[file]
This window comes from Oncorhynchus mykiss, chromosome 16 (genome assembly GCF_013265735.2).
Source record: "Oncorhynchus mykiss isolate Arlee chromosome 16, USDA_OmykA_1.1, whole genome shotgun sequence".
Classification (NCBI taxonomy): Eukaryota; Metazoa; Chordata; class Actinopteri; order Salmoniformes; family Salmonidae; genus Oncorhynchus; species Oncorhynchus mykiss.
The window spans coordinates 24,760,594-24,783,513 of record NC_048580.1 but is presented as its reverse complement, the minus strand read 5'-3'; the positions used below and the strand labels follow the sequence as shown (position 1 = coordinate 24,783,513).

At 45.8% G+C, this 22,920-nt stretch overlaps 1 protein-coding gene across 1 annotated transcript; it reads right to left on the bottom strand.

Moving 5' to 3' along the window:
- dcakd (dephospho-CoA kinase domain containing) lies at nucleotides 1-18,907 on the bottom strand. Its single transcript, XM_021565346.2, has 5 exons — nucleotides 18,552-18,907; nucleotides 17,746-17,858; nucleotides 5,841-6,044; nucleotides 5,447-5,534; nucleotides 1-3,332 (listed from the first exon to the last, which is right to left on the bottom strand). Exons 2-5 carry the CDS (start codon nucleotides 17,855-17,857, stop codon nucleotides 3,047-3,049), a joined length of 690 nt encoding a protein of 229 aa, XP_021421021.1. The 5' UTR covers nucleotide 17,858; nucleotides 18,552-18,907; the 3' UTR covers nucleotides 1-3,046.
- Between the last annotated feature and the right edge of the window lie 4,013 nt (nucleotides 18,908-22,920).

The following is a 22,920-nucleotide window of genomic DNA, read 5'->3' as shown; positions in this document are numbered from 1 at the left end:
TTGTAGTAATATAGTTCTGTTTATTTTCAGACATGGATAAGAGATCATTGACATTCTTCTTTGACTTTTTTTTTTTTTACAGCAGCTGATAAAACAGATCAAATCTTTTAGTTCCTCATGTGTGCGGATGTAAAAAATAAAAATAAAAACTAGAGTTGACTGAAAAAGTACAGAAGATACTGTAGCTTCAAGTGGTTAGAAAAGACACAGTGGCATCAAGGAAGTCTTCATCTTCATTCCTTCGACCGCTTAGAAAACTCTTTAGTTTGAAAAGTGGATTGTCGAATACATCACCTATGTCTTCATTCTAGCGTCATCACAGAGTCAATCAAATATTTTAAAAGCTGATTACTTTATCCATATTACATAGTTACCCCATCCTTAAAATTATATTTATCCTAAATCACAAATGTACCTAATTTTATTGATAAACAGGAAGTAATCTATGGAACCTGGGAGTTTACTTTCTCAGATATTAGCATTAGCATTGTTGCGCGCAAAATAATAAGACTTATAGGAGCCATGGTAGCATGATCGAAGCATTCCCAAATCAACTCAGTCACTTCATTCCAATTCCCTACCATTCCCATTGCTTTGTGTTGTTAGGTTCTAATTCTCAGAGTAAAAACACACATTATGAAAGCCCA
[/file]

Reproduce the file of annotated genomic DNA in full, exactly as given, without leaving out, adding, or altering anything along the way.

This window comes from Oncorhynchus mykiss, chromosome 16 (genome assembly GCF_013265735.2).
Source record: "Oncorhynchus mykiss isolate Arlee chromosome 16, USDA_OmykA_1.1, whole genome shotgun sequence".
Classification (NCBI taxonomy): Eukaryota; Metazoa; Chordata; class Actinopteri; order Salmoniformes; family Salmonidae; genus Oncorhynchus; species Oncorhynchus mykiss.
The window spans coordinates 24,760,594-24,783,513 of record NC_048580.1 but is presented as its reverse complement, the minus strand read 5'-3'; the positions used below and the strand labels follow the sequence as shown (position 1 = coordinate 24,783,513).

At 45.8% G+C, this 22,920-nt stretch overlaps 1 protein-coding gene across 1 annotated transcript; it reads right to left on the bottom strand.

Moving 5' to 3' along the window:
- dcakd (dephospho-CoA kinase domain containing) lies at nucleotides 1-18,907 on the bottom strand. Its single transcript, XM_021565346.2, has 5 exons — nucleotides 18,552-18,907; nucleotides 17,746-17,858; nucleotides 5,841-6,044; nucleotides 5,447-5,534; nucleotides 1-3,332 (listed from the first exon to the last, which is right to left on the bottom strand). Exons 2-5 carry the CDS (start codon nucleotides 17,855-17,857, stop codon nucleotides 3,047-3,049), a joined length of 690 nt encoding a protein of 229 aa, XP_021421021.1. The 5' UTR covers nucleotide 17,858; nucleotides 18,552-18,907; the 3' UTR covers nucleotides 1-3,046.
- Between the last annotated feature and the right edge of the window lie 4,013 nt (nucleotides 18,908-22,920).

The following is a 22,920-nucleotide window of genomic DNA, read 5'->3' as shown; positions in this document are numbered from 1 at the left end:
TTGTAGTAATATAGTTCTGTTTATTTTCAGACATGGATAAGAGATCATTGACATTCTTCTTTGACTTTTTTTTTTTTTACAGCAGCTGATAAAACAGATCAAATCTTTTAGTTCCTCATGTGTGCGGATGTAAAAAATAAAAATAAAAACTAGAGTTGACTGAAAAAGTACAGAAGATACTGTAGCTTCAAGTGGTTAGAAAAGACACAGTGGCATCAAGGAAGTCTTCATCTTCATTCCTTCGACCGCTTAGAAAACTCTTTAGTTTGAAAAGTGGATTGTCGAATACATCACCTATGTCTTCATTCTAGCGTCATCACAGAGTCAATCAAATATTTTAAAAGCTGATTACTTTATCCATATTACATAGTTACCCCATCCTTAAAATTATATTTATCCTAAATCACAAATGTACCTAATTTTATTGATAAACAGGAAGTAATCTATGGAACCTGGGAGTTTACTTTCTCAGATATTAGCATTAGCATTGTTGCGCGCAAAATAATAAGACTTATAGGAGCCATGGTAGCATGATCGAAGCATTCCCAAATCAACTCAGTCACTTCATTCCAATTCCCTACCATTCCCATTGCTTTGTGTTGTTAGGTTCTAATTCTCAGAGTAAAAACACACATTATGAAAGCCCA